- Try and get good sleep. I know this can be difficult with night sweats b ut good quality sleep is important for reducing anxiety.
- Connect with other people – you are not the only person to go through this process and there are lots of people going through it at the same time. There are also menopause support groups out there if you need them. Just connecting with others and sharing your experiences can be a great support.
- Try avoiding caffeine and alcohol if you are struggling with your mental health during this time. Caffeine can trigger anxiety symptoms and alcohol is a depressant and can make anxiety worse.
- Understand this is a natural, healthy process which will pass. Look at what is ahead of you and embrace the new chapter to come.
- Seek help if you need it – many women receive HRT (hormone replacement therapy) to help cope with hormonal imbalances and changes. If you’re feeling a lot of emotional and/or mental strain, counselling can also help you during this time and many women find talking therapy helpful to reduce anxiety and improve mood.
The positives of menopause
It is easy to focus on the negative aspects of menopause but I couldn’t write this article without a bit of balance: looking at the positive aspects of this part of a woman’s life too.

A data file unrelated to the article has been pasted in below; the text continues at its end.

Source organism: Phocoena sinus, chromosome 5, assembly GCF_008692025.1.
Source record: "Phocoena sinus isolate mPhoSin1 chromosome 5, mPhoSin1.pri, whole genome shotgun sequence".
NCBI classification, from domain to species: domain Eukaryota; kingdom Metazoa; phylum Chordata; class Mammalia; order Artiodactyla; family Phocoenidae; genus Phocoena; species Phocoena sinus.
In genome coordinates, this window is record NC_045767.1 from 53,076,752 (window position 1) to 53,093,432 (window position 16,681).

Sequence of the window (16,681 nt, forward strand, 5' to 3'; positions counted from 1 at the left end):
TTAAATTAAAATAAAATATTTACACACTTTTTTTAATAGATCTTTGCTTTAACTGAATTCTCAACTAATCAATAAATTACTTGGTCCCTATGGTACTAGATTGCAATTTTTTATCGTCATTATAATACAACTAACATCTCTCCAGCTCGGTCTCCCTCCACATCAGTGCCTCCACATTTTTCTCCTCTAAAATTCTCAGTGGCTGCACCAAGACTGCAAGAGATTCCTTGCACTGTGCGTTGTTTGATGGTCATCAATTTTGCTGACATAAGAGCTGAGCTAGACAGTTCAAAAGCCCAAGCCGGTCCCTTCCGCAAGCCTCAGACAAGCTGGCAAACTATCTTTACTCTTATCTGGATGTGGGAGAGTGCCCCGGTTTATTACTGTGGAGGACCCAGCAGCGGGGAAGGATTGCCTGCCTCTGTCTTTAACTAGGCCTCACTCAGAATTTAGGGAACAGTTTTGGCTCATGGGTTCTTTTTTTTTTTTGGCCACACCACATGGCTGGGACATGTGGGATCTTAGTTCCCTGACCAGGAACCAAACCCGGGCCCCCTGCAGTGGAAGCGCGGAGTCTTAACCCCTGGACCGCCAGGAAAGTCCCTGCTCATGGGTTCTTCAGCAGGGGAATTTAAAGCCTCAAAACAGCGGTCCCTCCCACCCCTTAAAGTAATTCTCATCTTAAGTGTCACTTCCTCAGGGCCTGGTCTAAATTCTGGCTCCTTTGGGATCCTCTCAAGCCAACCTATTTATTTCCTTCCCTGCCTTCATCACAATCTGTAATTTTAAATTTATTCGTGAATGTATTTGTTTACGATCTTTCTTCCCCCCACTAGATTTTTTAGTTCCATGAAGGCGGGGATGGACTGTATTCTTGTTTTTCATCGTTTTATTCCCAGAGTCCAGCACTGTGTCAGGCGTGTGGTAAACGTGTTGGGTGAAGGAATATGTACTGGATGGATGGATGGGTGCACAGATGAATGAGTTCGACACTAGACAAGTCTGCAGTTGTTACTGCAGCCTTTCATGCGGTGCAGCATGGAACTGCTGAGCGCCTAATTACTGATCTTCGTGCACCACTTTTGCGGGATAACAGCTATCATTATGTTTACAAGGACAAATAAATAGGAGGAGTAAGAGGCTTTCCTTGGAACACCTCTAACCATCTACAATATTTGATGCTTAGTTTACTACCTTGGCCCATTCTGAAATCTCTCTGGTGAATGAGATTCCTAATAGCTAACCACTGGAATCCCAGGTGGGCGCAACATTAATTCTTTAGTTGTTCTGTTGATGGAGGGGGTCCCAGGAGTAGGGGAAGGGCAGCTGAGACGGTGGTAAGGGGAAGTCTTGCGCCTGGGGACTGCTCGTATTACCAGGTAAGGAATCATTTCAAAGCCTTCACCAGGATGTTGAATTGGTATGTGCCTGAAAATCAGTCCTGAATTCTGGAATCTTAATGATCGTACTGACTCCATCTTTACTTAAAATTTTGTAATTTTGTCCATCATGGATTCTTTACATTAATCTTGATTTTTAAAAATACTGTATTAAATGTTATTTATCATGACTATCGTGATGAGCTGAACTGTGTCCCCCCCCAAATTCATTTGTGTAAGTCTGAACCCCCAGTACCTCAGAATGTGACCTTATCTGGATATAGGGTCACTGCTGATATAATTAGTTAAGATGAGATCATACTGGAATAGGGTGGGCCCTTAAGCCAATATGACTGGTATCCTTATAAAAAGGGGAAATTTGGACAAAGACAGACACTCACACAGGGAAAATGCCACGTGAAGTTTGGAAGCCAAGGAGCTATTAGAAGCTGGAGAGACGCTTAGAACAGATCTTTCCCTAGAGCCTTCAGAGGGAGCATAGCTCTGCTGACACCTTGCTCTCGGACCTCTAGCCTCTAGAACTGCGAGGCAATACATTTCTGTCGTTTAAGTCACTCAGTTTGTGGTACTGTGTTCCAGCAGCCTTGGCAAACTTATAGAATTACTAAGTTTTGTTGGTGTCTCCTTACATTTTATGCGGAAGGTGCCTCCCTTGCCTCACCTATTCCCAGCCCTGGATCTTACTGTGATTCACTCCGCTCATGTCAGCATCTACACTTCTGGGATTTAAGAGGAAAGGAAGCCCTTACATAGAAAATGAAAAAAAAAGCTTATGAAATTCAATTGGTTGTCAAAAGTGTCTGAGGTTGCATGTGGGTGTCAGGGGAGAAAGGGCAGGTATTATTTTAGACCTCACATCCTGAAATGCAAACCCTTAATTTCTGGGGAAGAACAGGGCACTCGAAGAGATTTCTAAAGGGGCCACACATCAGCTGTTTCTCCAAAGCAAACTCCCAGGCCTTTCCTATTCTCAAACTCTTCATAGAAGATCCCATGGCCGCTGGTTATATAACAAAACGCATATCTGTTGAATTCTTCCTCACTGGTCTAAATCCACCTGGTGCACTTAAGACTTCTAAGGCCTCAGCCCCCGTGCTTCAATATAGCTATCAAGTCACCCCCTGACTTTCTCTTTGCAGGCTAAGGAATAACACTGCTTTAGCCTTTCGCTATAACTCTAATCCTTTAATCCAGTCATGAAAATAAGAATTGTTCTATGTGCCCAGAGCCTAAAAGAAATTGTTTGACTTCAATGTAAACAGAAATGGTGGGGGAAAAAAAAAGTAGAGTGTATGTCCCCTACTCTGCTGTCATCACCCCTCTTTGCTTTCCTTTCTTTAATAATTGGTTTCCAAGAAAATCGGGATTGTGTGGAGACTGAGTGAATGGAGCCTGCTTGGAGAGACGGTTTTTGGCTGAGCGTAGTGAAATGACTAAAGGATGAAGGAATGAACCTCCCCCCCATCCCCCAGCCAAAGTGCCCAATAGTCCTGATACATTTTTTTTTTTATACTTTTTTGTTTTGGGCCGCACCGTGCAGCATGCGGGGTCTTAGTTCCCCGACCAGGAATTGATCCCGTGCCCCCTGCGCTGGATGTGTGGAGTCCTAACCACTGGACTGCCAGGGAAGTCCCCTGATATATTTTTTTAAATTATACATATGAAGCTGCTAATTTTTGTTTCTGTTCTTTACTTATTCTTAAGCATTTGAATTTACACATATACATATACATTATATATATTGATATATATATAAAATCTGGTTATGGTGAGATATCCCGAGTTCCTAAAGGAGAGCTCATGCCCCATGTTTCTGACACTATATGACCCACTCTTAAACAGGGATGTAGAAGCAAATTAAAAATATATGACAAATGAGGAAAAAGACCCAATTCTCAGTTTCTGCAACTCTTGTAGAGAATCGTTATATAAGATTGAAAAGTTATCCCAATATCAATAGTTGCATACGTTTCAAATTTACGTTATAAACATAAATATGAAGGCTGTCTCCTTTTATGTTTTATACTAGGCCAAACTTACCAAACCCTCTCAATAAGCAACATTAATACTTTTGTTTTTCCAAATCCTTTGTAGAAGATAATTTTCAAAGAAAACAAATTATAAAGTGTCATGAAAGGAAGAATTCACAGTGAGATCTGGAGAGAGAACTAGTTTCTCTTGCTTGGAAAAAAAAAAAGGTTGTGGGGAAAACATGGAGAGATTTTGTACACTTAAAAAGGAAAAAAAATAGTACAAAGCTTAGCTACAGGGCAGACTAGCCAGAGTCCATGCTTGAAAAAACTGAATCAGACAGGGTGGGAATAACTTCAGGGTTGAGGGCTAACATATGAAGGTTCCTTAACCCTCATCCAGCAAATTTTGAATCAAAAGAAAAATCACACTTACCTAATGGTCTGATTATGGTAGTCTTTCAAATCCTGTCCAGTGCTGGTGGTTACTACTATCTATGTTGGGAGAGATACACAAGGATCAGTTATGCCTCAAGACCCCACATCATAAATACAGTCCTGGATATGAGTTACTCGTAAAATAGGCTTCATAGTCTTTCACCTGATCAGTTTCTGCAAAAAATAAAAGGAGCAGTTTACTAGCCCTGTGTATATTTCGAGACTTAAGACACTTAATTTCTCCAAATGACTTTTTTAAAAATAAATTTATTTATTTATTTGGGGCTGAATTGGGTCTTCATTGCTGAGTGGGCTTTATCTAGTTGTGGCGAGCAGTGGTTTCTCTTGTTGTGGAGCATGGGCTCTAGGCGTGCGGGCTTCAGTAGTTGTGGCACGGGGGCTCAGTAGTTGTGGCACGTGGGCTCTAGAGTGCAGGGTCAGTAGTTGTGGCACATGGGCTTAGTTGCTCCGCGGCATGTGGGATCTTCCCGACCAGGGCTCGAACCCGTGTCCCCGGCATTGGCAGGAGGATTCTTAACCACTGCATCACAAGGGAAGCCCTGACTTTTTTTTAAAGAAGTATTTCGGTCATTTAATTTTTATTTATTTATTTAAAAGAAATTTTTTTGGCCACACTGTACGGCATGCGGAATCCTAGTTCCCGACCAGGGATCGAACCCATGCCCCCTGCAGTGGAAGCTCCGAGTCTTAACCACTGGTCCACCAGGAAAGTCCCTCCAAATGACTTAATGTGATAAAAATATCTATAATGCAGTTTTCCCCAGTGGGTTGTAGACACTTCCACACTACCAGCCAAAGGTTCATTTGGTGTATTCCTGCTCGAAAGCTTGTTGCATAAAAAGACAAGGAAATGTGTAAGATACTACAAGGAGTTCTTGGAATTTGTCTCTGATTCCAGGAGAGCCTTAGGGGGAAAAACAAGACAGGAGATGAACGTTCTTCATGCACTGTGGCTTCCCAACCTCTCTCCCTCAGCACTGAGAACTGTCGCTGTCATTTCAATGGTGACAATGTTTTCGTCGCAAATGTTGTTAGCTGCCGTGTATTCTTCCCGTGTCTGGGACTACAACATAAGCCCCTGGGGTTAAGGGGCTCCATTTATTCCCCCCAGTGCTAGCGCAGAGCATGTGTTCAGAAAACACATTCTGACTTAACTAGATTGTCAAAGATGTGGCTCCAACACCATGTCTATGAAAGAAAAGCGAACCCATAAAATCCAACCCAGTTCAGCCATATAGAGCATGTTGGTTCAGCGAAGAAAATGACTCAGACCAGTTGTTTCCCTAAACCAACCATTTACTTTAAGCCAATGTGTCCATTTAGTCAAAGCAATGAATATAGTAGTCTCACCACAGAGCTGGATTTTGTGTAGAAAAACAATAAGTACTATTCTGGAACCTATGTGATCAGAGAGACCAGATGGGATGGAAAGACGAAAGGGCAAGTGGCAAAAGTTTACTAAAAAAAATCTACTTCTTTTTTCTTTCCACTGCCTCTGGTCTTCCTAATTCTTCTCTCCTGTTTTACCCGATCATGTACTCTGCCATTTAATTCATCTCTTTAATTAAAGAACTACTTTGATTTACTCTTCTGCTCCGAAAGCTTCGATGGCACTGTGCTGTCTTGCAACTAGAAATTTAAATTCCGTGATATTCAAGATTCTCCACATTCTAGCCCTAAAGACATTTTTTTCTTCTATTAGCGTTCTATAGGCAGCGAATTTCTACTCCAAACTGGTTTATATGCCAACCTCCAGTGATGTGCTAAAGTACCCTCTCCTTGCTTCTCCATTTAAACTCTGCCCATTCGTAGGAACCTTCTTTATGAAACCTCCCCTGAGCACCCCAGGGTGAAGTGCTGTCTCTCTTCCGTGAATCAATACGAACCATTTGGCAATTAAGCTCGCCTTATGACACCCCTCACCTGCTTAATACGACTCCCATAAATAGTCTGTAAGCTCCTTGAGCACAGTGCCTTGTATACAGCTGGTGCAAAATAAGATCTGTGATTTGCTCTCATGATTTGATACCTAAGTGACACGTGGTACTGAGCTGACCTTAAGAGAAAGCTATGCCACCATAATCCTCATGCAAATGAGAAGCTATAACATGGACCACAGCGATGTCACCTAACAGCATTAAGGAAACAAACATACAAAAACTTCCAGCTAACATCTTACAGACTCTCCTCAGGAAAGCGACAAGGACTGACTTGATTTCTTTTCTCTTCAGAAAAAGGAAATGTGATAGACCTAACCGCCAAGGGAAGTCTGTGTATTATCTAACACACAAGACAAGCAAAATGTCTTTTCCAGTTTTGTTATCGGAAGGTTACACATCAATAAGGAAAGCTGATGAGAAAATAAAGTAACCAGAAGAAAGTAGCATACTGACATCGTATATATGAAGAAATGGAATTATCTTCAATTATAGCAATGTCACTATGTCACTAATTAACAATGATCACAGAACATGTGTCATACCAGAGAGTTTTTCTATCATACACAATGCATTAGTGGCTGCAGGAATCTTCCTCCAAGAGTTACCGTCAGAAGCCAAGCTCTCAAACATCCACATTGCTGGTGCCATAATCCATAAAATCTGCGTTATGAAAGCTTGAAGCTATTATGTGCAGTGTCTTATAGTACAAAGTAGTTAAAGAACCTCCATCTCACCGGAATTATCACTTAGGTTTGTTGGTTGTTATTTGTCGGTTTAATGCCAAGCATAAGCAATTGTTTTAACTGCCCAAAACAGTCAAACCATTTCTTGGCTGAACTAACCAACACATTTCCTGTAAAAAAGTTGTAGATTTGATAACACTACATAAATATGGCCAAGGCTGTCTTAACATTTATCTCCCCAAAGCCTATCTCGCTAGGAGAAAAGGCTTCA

Research has shown many women feel greater self-assurance and confidence post menopause. They are free to pursue their personal and professional goals without worrying about pregnancy, PMS and menstrual cycles, as well as being freed from the responsibilities of parenting. Many women experience pelvic pain at some point in their lives, whether it is from cysts, fibroids or menstrual cramps and symptoms either subside or disappear after menopause. The menstrual cycle can be physically and emotionally taxing and the freedom from this is a strong positive and help you feel more empowered. After menopause, you generally have half of your life left to live so it not uncommon for women to take stock of their lives and make positive changes without the self-consciousness of youth or the restrictions of having young children. Leaving negative relationships behind, starting new hobbies and challenges and switching careers are not uncommon at this point. Margaret Mead, an anthropologist from the 1950s, referred to the phenomenon as “postmenopausal zest”.
“There is no more creative force in the world than a menopausal woman with zest”
- – Margaret Mead